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A Review of Shirley Jackson’s Lottery

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Shirley Jackson’s “The Lottery” is a story of a small town whose citizens are required to participate in a yearly “lottery”. The reader soon finds, however, that unlike most lotteries this is not a lottery that you hope to win. Although it is not fairly clear who the main character of “The Lottery” is we learn that Tessie Hutchinson ends up being the dynamic character of the story. When she finds out that her husband, Bill Hutchinson, is the winner of this lottery she begins to complain saying that he did not have enough time to choose any paper he wanted.

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Bill, still not having a problem with the lottery, tells Tessie to shut up and they continue on. All of Tessie’s life she has been peer pressured into thinking that the lottery was just a fun thing that the town had always done. It is not until she is declared the winner that her attitude changes about the lottery, and she learns that peer pressure can sometimes lead you to a position that you never wanted to be in.

When Tessie Hutchinson arrives late to the lottery, admitting that she forgot what day it was, she immediately stands out from the other villagers as someone different and perhaps even threatening.

Whereas the other women arrive at the square calmly, chatting with one another and then standing placidly by their husbands, Tessie arrives flustered and out of breath. The crowd must part for her to reach her family, and she and her husband endure good-natured teasing as she makes her way to them. On a day when the villagers’ single focus is the lottery, this breach of propriety seems inappropriate, even unforgivable; everyone comes to the lottery, and everyone comes on time. The only person absent is a man whose leg is broken.

Although Tessie quickly settles into the crowd and joins the lottery like everyone else, Jackson has set her apart as a kind of free spirit who was able to forget about the lottery entirely as she performed her chores. Once all of the heads of households receive slips, they simultaneously check them. Bill Hutchinson has selected the special slip, and his family is singled out. So perhaps she is a free spirit, Tess Hutchinson expresses her discontent and accuses Mrs. Summers of not giving her husband enough time to select his slip. Nonetheless, Mr.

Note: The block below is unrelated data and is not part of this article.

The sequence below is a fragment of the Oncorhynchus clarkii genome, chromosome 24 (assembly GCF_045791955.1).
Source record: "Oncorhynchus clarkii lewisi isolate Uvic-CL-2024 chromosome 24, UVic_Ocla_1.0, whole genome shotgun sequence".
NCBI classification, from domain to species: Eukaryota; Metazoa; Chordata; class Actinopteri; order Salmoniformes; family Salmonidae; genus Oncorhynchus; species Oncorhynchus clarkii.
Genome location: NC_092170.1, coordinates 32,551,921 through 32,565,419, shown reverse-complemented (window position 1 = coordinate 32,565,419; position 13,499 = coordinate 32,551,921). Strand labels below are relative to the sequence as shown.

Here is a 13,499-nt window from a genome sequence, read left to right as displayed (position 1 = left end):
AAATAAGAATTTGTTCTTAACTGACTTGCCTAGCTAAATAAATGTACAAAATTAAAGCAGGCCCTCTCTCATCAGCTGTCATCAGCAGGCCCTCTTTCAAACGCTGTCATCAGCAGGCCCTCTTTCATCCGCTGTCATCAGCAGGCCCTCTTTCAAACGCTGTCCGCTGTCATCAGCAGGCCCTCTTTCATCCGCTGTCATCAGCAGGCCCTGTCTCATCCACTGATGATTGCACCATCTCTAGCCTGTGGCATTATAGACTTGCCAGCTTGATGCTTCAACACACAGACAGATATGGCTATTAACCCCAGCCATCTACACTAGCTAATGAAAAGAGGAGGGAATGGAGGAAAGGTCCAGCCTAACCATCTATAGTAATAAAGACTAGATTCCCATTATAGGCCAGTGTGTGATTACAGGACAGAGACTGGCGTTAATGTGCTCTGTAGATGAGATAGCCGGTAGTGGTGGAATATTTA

Summers rearranges the box so that it holds only five slips for the Hutchinson family. The family comes forth, and each of them, Mr. and Mrs. Hutchinson and their three children, select one of the five slips in the box. One by one, the children, then Mr. Hutchinson, reveal that their slips of paper are blank. The town realizes that Tess holds the remaining piece of paper with the black dot. Tessie is the only villager to protest against the lottery. When the Hutchinson family draws the marked paper, she exclaims, “It wasn’t fair! ” but instead of listening to her, the villagers ignore her.

Even Bill tells her to be quiet, but the refrain continues as she is selected and subsequently stoned to death by everyone, even her own children and husband, descend upon her. We don’t know whether Tessie would have protested the fairness of the lottery if her family had not been selected, but this is a moot point. Whatever her motivation is for speaking out, she is effectively silenced. The villagers start to collect stones, Mrs. Delacroix selecting one that is so large she can hardly carry it. To the reader, the entire process of the lottery is inherently unfair, unjust, and unthinkable.

Its ritual formally grounded in longtime tradition, not just in the town but elsewhere, does not mask the mindless evil of the act. The individual to be stoned to death is selected at random. There exists no rational cause or justification for singling out one person in the village to murder each year, though we do not know why the people do it or if they have any justifications for doing it. When Tess’s death is imminent she recognizes most of all the reader’s perspective as a matter of basic human nature to be concerned with random violence: “It isn’t fair, it isn’t right” (Jackson 219). By then, her fate has already been sealed.

Cite this A Review of Shirley Jackson’s Lottery

A Review of Shirley Jackson’s Lottery. (2016, Dec 25). Retrieved from https://graduateway.com/a-review-of-shirley-jacksons-lottery/

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